Investing in your child’s future happiness
With all the talk of D-Day, Divorce Day and not to mention the blogs, articles and press releases flying around this month, at Paradigm Family Law we thought we’d look at things from a different angle.
We see many more enquiries these days from the worried parents of expectant brides or grooms or indeed from concerned in laws who have just learned of the unfortunate breakdown of their offspring’s marriage. Why are they worried?
Ring-fence Wedding Gifts
They have invested money in their child’s relationship, and if it doesn’t work out they can sometimes feel that they should have some way of recalling funds or protecting them from their soon to be ex son or daughter in law or alternatively they want to ring-fence their investment in the event that the relationship falters.
Emotions can go down aswell as up
But have they done anything about it before the event? Often the answer is no. It is not something that was broached or that they felt could be discussed when emotions run high and everything is rosy. That is understandable, who wants to be seen as casting doubt over the strength of the relationship or questioning the motivation of their son or daughter in law’s keenness to tie the knot.
However, if parents are looking to make an investment in their child’s relationship there are a number of precautions that they should take – call it due diligence.
Top 5 things to consider
1. Property – when helping fund the deposit or something larger to enable the couple to buy their first home together, consider a Trust Deed and specify the shares in which the home is to be held by the parties, as Tenants in Common. For more on the difference between tenants in common and joint tenants see our recent blog post here.
CAUTION: Don’t be tempted to ask your child to transfer ownership of the property back to you if you think the relationship has soured – it is no guarantee of safeguarding your investment. Any transactions or dispositions of land deemed to be made in an effort to frustrate matrimonial claims on divorce, can be set aside under S. 37 Matrimonial Causes Act 1973, and particularly any done within three years prior to a divorce – are often presumed to fall within these provisions. The court can vary and/or set aside any such transactions.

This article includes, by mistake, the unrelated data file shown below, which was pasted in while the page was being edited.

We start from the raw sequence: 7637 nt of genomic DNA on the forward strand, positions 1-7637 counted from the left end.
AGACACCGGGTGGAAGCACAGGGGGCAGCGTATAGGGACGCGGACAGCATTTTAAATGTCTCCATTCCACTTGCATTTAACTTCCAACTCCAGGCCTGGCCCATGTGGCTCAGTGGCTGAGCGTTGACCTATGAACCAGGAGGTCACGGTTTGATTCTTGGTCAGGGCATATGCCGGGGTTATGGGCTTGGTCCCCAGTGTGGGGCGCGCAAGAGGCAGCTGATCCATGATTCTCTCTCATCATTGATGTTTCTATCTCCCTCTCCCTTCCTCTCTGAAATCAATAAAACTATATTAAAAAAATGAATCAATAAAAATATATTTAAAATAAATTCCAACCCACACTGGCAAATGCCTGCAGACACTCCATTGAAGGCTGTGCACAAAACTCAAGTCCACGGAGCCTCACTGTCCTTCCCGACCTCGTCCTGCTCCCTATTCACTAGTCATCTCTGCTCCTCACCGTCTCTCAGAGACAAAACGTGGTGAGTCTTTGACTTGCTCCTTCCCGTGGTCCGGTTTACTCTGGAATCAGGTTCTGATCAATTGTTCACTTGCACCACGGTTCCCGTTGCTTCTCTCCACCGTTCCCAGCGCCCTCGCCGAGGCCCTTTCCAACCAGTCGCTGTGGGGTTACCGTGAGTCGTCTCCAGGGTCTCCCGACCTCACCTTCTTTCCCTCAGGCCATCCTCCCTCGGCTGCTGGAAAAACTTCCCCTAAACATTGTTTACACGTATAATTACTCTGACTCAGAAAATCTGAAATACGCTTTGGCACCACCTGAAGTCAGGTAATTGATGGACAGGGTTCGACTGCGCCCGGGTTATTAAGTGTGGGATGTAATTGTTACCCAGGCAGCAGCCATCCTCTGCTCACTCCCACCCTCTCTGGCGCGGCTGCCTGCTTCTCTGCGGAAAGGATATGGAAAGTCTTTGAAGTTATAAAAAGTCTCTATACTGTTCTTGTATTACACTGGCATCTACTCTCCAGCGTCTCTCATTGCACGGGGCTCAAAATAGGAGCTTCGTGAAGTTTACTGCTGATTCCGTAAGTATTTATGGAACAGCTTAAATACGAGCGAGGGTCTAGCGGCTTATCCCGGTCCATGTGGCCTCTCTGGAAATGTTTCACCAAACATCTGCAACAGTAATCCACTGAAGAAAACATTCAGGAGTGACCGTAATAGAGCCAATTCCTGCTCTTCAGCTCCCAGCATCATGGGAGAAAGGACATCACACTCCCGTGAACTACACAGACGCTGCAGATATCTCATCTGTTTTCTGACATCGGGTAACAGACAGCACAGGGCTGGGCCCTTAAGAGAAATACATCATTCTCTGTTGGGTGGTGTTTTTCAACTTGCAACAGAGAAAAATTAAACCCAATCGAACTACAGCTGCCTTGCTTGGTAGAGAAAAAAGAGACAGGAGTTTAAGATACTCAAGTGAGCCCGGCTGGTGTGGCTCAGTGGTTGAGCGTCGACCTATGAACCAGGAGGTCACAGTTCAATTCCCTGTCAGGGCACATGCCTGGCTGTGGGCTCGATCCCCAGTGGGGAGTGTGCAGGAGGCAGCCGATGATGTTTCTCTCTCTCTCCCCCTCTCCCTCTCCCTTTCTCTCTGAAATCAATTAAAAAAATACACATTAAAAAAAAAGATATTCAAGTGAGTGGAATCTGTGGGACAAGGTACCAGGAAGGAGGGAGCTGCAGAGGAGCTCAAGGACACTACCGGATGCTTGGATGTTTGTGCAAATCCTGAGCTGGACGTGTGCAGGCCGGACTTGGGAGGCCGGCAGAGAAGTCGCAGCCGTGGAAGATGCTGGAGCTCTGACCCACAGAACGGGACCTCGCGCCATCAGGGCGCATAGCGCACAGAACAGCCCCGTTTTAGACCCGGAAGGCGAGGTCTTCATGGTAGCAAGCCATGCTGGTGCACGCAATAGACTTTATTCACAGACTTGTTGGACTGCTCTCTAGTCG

2. Is the money provided to the couple intended to be a Loan or a Gift? If a Loan, then the lender must draw up a Loan Agreement for the parties to sign in order to best protect their money. The terms can provide for repayment, when repayable and upon what basis. But note, if the money is a loan, then it remains due to the estate of the lender and as such may be liable to tax. Compare that to a Gift, where the money is not expected to be returned, and it is just that, a gift. It may still fall within the IHT tapered relief provisions but is not part of the donor’s estate.
3. Pre-Nuptial Agreements – these can be entered into by the couple themselves and specifically address the issue of pre-marital money and / or lifetime gifts from one or other family member.
4. Post-Nuptial Agreements – if the parties have already married, then it is not too late to protect an investment. The couple can draw up an agreement that deals with capital (or anything else for that matter) in the same way as when preparing a pre nup.
For more on Pre and Post Nuptial Agreements read our blog here.
5. Wills – Make provision in your will that sets out the basis upon which any funds have been advanced to your child. Whilst not binding upon a divorce court, it can be a factor considered in the overall consideration of the case under S.25 Matrimonial Causes Act 1973.
If you are thinking of investing in your child’s relationship, and you want to discuss how best to protect your investment then speak to Paradigm Family Law first. It could be the best investment you ever make.
For more details on this or any other family law matter, please do not hesitate to contact James or Frank. Paradigm Family Law offers a free initial consultation and our fixed fee solutions cover financial proceedings from start to finish. You can call us on 0845 6020422 or email us to [email protected]. You can also follow us on twitter and LinkedIn and Facebook for the latest news and views on family law.